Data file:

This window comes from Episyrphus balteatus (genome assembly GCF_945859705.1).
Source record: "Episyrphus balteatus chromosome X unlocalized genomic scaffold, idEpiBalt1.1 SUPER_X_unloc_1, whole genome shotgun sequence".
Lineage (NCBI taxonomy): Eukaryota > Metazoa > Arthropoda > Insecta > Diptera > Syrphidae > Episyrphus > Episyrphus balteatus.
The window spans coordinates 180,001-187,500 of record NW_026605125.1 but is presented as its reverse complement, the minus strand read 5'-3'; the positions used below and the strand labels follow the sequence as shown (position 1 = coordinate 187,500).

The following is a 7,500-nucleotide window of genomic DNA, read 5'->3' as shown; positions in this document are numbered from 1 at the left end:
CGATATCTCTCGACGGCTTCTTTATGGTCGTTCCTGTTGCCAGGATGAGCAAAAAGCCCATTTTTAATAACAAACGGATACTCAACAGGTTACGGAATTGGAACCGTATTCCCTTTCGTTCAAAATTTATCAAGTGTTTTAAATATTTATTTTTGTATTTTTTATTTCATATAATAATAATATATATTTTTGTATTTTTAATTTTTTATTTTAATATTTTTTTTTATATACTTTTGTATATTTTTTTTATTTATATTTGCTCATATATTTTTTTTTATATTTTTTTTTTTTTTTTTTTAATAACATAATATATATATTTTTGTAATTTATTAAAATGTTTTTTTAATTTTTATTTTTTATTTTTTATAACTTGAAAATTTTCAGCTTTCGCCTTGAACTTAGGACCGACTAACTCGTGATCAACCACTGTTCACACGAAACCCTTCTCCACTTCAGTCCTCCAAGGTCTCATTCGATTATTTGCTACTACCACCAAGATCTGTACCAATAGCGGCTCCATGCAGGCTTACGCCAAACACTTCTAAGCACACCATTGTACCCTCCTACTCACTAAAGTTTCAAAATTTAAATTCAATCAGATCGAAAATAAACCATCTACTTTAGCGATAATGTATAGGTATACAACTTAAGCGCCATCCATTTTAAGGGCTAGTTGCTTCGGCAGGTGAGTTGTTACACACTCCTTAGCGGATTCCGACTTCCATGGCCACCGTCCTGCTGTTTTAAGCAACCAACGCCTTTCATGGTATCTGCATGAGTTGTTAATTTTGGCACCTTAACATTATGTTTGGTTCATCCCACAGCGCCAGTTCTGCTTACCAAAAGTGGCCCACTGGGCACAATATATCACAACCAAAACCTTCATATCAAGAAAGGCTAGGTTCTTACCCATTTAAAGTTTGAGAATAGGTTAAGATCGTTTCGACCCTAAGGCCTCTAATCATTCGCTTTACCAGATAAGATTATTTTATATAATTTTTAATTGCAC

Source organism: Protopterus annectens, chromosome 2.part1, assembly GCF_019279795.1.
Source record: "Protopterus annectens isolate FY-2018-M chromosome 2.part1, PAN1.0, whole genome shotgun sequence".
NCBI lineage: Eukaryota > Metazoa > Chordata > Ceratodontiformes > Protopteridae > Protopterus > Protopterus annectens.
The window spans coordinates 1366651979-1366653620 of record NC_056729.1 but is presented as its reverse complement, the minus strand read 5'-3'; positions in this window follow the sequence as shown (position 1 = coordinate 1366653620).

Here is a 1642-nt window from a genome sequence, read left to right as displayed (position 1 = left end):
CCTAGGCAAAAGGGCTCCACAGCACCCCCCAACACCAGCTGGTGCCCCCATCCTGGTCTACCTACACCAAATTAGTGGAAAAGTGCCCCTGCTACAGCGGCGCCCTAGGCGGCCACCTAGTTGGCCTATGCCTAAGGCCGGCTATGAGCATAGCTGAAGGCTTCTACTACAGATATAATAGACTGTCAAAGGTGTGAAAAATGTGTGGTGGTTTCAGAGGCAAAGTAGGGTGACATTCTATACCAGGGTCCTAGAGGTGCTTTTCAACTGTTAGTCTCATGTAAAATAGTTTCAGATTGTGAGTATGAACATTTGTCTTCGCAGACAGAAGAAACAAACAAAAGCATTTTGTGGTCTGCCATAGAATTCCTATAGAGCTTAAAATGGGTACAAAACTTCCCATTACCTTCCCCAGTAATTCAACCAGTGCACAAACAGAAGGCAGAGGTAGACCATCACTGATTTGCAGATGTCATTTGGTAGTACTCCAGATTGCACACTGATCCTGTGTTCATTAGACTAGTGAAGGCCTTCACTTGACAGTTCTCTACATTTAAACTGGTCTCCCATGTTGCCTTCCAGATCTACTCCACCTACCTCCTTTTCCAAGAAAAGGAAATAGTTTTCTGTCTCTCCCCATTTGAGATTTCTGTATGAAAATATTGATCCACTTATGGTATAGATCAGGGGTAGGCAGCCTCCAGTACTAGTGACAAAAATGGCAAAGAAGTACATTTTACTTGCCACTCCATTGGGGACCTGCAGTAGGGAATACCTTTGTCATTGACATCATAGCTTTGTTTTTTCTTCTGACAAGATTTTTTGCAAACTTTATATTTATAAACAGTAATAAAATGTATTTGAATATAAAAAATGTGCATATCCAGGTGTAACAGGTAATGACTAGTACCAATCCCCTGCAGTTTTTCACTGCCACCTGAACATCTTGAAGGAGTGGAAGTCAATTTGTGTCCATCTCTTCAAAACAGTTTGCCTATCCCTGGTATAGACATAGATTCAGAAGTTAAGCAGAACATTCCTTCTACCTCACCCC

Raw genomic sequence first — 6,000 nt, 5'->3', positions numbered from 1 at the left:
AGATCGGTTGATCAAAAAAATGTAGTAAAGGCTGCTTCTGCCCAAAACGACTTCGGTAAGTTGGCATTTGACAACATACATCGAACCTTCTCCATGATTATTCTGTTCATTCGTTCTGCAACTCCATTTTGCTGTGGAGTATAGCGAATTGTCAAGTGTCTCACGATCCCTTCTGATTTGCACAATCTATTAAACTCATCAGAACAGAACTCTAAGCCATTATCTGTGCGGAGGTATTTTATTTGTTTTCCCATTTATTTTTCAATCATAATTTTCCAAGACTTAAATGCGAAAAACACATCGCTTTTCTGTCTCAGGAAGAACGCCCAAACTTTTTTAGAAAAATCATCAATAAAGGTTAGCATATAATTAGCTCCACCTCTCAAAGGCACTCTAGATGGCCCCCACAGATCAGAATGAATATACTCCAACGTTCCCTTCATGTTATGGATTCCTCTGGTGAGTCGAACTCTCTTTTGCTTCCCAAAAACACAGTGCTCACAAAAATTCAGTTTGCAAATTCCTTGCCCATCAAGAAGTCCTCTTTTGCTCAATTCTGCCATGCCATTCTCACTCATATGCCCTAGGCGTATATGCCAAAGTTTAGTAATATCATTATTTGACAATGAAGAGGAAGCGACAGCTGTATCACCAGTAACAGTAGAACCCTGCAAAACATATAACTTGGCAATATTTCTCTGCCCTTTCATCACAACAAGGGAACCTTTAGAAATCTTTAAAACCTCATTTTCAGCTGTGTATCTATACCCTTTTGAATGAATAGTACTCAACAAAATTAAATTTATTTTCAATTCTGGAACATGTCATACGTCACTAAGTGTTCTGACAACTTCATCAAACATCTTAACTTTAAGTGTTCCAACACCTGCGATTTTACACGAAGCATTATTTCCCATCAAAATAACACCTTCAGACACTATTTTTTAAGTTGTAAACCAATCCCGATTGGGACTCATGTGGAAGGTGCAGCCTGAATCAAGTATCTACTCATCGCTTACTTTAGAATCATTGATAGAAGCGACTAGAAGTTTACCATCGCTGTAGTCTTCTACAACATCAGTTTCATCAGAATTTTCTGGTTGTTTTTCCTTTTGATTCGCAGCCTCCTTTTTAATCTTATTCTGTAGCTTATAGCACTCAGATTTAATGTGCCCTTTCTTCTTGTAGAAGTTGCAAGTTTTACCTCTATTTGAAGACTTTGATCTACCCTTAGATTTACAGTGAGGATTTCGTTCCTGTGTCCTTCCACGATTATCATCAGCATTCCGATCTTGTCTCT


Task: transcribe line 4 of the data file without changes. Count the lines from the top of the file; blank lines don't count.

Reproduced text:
The window spans coordinates 180,001-187,500 of record NW_026605125.1 but is presented as its reverse complement, the minus strand read 5'-3'; the positions used below and the strand labels follow the sequence as shown (position 1 = coordinate 187,500).